"How long till you get back to Maria Petrovna?" Jane's officemate, Laura, asked. She knew that Jane's heart lay with the diaries. Jane would have liked to write her dissertation on them directly, but her adviser, who was not interested in feminist points of view, hadn't allowed it.
"Maria Petrovna is always with me," Jane said grandly. "Did I show you guys what Shombauer sent?" Shombauer was the name of the adviser, an elderly German, the first woman ever to get tenure in the department. Jane handed Maisie to Laura and got up slowly, the episiotomy stinging. She hunted around among opened packages and stacks of journals and balled-up sweaters and extra receiving blankets until she found an old-fashioned silver rattle engraved with Maisie's initials. "Isn't that something?" she said. "Isn't it so Shombauer?"
"A peace offering!" Laura bounced the baby in her arms. Jane watched Billy watch Laura as she held the baby with one hand and reached for her beer with the other. Laura's sweater had slipped down to reveal the thin burgundy strap of the kind of bra Jane had almost forgotten existed.
"I won't drop her," Laura told Billy.
"Why a peace offering?" Catherine wanted to know.
"Laura means Shombauer's whole attitude when I told her I was pregnant," Jane said. She imitated her adviser's Hamburg accent, not very nicely: " 'I thought you vere dedicated to the verk!' "
"Karkova had six children and ran Dve Reckhi and copied out Karkov's books and wrote those amazing diaries," Jane said. "And Shombauer thinks I can't write a dissertation and take care of a baby!"
"She doesn't know how good a husband you have," Billy said.
Jane smiled at him. Maria Petrovna had had a notoriously bad husband. When he wasn't writing his novels with their unflattering portraits of her he disappeared for days at a time, cavorting with peasant girls as though determined, in this arena at least, to compete with Tolstoy.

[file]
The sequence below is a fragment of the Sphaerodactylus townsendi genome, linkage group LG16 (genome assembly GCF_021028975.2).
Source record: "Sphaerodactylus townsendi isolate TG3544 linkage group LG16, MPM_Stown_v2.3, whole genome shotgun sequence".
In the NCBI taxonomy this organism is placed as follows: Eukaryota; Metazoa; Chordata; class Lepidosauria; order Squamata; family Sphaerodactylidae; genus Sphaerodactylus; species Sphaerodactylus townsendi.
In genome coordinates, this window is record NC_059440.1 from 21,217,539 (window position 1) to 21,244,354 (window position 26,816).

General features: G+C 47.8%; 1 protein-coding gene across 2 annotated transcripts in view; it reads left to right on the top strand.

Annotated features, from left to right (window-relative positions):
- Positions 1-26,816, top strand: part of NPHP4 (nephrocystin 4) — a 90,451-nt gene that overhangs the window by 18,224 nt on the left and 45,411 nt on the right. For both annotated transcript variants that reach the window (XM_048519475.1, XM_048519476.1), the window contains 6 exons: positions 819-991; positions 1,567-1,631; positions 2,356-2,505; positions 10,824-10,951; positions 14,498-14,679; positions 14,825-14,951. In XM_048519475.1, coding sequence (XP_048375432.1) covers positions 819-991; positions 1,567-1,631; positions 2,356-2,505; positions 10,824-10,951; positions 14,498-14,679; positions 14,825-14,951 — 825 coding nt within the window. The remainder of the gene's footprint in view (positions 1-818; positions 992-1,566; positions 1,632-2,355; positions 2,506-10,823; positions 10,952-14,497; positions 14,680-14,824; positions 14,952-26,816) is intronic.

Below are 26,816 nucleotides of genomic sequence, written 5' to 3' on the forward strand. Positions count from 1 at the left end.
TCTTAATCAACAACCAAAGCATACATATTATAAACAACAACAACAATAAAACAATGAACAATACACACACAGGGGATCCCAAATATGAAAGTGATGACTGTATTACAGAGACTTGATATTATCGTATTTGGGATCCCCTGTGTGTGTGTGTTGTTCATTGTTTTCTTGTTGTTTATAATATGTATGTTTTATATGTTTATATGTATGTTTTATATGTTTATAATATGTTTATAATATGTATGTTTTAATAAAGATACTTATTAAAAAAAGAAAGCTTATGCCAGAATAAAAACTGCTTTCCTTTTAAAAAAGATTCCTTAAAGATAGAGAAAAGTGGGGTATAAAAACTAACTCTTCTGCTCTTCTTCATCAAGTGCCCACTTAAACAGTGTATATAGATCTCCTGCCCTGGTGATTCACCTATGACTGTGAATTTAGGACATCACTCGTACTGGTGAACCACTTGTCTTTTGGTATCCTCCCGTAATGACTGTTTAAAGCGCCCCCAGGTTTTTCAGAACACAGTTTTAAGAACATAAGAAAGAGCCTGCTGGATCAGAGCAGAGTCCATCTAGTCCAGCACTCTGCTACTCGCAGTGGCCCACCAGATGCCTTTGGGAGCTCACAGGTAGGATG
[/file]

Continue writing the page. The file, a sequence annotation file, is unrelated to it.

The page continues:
Maisie looked uncomfortable in Laura's arms. She turned her birth-battered head from side to side and smacked her lips.
"She wants to nurse," Jane said.
"Didn't you just nurse her?" Laura asked, handing the baby back.
Jane felt a sting, as though Laura had criticized her. What did Laura, with her thin bra strap and her round recreational breasts know about anything? "Her stomach is the size of a walnut," she said lightly, lifting her shirt and unsnapping the nursing bra, pushing the pad out of the way. She was glad to have Maisie back in her arms where she belonged. Nothing was sweeter than holding her daughter, except for all the times she longed to put her down.
The baby latched on unevenly and tugged hard. Jane grimaced, unlatched Maisie with her pinky, tried again. Billy brought her a cushion to rest her arm on. Embarrassed by the production, Jane went on talking about Shombauer. "I thought she'd guessed. I was sure it was written all over my face. But no, she had no idea, she was completely shocked!" The still unaccustomed tingle of milk moving through her and the awkwardness of holding the baby in the right position made it hard to keep the thread of the conversation. She thought of her adviser with her pale eyes and her thick accent and her soft, white, fluffy hair that conveyed a false impression of grandmotherliness. At heart she was hard and uncompromising; Jane knew that. Jane had always admired her for it. She spoke six languages, wore expensive suits, gray shoes with straps across the instep, large gray pearls at her neck. When Jane had said she was pregnant, Shombauer's eyes had gone cold and inhuman so that she looked suddenly like a fish, a dangerous fish, maybe a barracuda.
"Pregnant," she'd spat. Her mouth puckered as though the word itself were sour.
"Yes," Jane had said. In the low plastic student chair, she'd felt ill and bloated and slightly dull-witted. Her jeans were unbuttoned under one of Billy's T-shirts and her feet were already swollen inside her tight leather boots: three months along. She looked up at Shombauer across the oak desk. "But I'm ahead of schedule on my research. Even if I have to slow down for a month or two, I'll be fine."